NY reports 1st 2022 case of another deadly virus.  This time it's not about you

NY reports 1st 2022 case of another deadly virus. This time it’s not about you

If your heart drops a little every time you hear New York announce a “first case” of something these days, you’re not alone. This latest Empire State development needn’t sink it any further, but it’s something State Department of Environmental Conservation officials urgently notify you of.

The agency confirmed Wednesday that a white-tailed deer in the Dover Plains in Dutchess County recently died after contracting Epizootic Hemorrhagic Disease (EHD), a more often-than-dead infection transmitted by biting mosquitoes — those infamous pests that are so hard to spot. to many people they just call them “no-see-ums” or “punkies”.

However, the itchy bites are much harder to ignore. People are bitten by those insects, but EHD cannot be transmitted to humans, state officials say. The disease cannot even be passed from deer to deer. It comes straight from the insect bites.

The Dutchess County case is the first confirmed EHD case in New York this year. Multiple other deer deaths are under investigation, officials say, and New Yorkers are being asked to report sightings of sick or dying deer here.

EHD is endemic to the southern United States, where the virus breaks out annually, but outbreaks in the Northeast are sporadic, leaving deer in the Big Apple devoid of immunity, officials say. Once infected, deer usually die within 36 hours.

Symptoms include fever, bleeding into muscles or organs, and swelling of the head, neck, tongue, and lips. A deer infected with EHD may appear lame or dehydrated. They are often found dead by water sources. There is no treatment for EHD and no preventive measures. Dead deer cannot spread the infection. Typically, EHD outbreaks don’t end in the Northeast until the first severe frost kills the no-see-ums that transmit the disease, officials say.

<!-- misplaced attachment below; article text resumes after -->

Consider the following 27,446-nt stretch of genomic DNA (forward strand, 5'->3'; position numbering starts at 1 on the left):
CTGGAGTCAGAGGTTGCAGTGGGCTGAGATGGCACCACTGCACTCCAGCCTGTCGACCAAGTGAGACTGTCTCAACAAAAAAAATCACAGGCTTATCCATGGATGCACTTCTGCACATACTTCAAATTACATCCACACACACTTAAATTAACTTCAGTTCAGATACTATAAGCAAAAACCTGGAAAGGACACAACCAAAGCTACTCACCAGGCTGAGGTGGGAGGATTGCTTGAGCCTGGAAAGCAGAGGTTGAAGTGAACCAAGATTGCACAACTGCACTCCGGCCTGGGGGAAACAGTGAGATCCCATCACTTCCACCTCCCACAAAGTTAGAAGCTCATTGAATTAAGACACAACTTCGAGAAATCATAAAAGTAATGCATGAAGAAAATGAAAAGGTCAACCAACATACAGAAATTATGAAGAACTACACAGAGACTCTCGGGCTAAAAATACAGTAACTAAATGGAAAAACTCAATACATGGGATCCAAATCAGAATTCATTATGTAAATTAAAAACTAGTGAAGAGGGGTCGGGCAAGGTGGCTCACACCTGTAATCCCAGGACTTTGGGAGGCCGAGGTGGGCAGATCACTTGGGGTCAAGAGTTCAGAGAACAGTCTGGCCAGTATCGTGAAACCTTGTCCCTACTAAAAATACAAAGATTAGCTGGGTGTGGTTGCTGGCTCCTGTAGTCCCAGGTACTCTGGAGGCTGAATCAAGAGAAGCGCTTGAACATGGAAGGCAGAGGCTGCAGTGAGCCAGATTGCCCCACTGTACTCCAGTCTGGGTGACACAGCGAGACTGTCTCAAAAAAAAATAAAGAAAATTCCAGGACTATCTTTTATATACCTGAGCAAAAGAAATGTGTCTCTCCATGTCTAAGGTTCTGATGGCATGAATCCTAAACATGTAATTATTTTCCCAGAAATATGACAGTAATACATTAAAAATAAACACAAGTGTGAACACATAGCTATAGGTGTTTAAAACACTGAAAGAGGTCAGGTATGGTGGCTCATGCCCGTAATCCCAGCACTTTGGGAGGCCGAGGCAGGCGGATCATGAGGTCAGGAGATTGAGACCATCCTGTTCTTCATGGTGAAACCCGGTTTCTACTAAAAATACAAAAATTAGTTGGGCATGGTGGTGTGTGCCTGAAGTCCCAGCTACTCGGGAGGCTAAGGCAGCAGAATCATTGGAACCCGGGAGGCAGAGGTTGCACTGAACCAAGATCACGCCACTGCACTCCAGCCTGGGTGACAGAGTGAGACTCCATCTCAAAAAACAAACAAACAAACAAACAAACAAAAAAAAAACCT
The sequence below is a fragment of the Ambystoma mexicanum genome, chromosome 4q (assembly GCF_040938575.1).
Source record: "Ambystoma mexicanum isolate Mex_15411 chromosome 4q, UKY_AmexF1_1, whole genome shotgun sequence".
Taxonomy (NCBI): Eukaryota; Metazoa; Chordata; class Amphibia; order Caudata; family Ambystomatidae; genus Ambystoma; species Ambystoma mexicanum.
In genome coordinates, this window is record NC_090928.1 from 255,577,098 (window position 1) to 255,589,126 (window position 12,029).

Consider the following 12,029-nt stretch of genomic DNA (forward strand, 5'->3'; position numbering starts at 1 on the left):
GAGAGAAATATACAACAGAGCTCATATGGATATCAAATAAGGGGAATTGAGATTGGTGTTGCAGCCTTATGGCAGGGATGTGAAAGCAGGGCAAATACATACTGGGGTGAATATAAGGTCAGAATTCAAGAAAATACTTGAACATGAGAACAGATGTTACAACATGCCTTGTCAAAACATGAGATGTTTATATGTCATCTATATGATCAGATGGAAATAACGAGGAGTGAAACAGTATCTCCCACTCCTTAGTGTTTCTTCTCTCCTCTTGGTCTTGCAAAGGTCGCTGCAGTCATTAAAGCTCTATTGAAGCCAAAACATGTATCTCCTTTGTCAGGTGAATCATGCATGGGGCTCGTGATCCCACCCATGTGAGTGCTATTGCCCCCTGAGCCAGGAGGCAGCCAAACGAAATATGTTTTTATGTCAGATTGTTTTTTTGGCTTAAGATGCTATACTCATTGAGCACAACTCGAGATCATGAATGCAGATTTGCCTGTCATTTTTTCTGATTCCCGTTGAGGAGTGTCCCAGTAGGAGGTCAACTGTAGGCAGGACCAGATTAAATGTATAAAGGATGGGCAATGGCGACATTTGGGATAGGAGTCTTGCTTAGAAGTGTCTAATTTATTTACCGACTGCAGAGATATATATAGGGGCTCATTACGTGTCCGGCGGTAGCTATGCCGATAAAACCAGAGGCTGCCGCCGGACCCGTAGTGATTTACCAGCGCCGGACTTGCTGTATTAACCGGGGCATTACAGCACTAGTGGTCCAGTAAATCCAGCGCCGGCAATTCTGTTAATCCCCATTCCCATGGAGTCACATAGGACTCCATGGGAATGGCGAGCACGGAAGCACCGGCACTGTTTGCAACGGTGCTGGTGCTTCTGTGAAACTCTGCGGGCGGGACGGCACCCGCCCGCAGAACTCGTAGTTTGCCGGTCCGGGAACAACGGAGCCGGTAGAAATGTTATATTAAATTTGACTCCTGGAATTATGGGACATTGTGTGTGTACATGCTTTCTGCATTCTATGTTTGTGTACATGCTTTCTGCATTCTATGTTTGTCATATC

The EHD virus was first confirmed in New York in 2007, with relatively small outbreaks in Albany, Rensselaer and Niagara counties and in Rockland County in 2011. saw the public report on 1,500 dead deer as part of the investigation into the viral outbreak.

That 2020 outbreak was likely completely obscured by the virus affecting humans, COVID-19, and awareness of a 2021 EHD outbreak that saw more than 2,000 reports of dead deer, primarily in the counties of Ulster, Dutchess, Columbia, Oswego and Jefferson, was probably a victim of the same thing.

While EHD outbreaks have no significant long-term impact on deer populations, death rates can be high in small geographic areas where immunity is lacking, environmental authorities say. Read more about EHD here.

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